Cook Up A Storm

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Reviewed by   |  Jul 15, 2017

Tin Ci (Tse) is the cook at a small back-alley Chinese eatery which, despite its modest appearance, is renowned throughout the country and has queues of regulars waiting to get in every day. Meanwhile Michelin-star Korean chef Paul An turns his back on the offer of being head of an illustrious French restaurant chain so that he can go back East and bring his Western training to Chinese cooking. When An is hired by opulent restaurant ‘Stellar’, he is immediately at loggerheads with Tin Ci whose homely food is threatened by this new influx of high-end cuisine. Despite a begrudging respect for each other’s craft, Tin Ci and Paul An decide to face-off at a televised competition that promises the winner not only universal acclaim, but also a chance to take on the God of Cookery (Anthony Wong). Though both men are driven by their ambition, Tin Ci is also motivated by a possible meeting with the aforementioned God of Cookery, the man who also happens to be his estranged father.

Nicholas Tse has recently added another string to his bow with the success of his food travelogue series ‘Chef Nic’ and it is this new direction that combines with his acting career to make ‘Cook Up A Storm’. If you ever wondered what those gorgeous M&S food adverts would look like on the big screen, this is the film to realise your dream. ‘Cook Up A Storm’ puts as much care into the culinary confrontations as Yuen Woo-Ping put into fight scenes. In a world where cookery shows have taken on national significance, ‘Cook Up A Storm’ captures the zeitgeist quite accurately.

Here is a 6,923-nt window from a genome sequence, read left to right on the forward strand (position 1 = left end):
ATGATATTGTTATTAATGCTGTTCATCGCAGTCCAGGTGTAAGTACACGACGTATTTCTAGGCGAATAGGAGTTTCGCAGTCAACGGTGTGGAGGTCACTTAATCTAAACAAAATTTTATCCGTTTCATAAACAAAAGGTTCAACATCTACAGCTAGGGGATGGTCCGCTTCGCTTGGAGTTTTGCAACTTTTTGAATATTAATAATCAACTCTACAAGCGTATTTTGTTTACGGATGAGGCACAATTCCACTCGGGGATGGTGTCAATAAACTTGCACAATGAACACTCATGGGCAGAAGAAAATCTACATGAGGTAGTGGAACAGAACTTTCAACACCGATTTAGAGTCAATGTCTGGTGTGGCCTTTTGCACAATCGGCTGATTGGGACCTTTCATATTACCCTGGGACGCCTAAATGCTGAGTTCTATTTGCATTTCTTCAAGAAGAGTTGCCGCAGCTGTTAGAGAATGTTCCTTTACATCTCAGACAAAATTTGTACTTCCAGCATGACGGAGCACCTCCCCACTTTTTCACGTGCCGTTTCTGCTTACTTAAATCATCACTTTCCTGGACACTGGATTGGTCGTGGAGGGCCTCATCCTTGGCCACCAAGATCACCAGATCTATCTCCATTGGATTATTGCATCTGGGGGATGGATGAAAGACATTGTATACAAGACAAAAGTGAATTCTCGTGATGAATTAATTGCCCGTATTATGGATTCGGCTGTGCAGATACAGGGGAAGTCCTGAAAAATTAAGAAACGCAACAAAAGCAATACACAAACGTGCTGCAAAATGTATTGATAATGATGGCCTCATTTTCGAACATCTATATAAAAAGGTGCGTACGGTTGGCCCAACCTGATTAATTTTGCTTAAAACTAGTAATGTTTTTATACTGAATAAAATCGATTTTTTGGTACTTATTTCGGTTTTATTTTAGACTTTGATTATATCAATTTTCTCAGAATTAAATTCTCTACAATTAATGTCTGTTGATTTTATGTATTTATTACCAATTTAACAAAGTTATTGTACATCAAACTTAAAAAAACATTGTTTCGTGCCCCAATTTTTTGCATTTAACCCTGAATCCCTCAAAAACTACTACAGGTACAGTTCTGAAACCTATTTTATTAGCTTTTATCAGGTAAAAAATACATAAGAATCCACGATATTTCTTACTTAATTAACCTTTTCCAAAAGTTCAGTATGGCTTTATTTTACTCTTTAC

Thankfully ‘Cook Up A Storm’ is more than just food porn and the varied cast which includes Tse, Ge You and CN Blue member Jung Yong-Hwa make it an appealing 90 minutes of over-the-top cook-offs, snappy comedy and melodrama. That said, the focus is so much on the food and on the look of the film that director Raymond Yip lets important scenes fly be with little care; the grand finale is something of a damp squib and some sudden twists appear to be shoe-horned into the film awkwardly.

‘Cook Up A Storm’ is as sophisticated as its title despite the grand locations and comfortable budget. Yet, as a foodfight buddy film – if such a sub-genre exists – it is fun frothy and hard to dislike. Recommended viewing despite its weaknesses.

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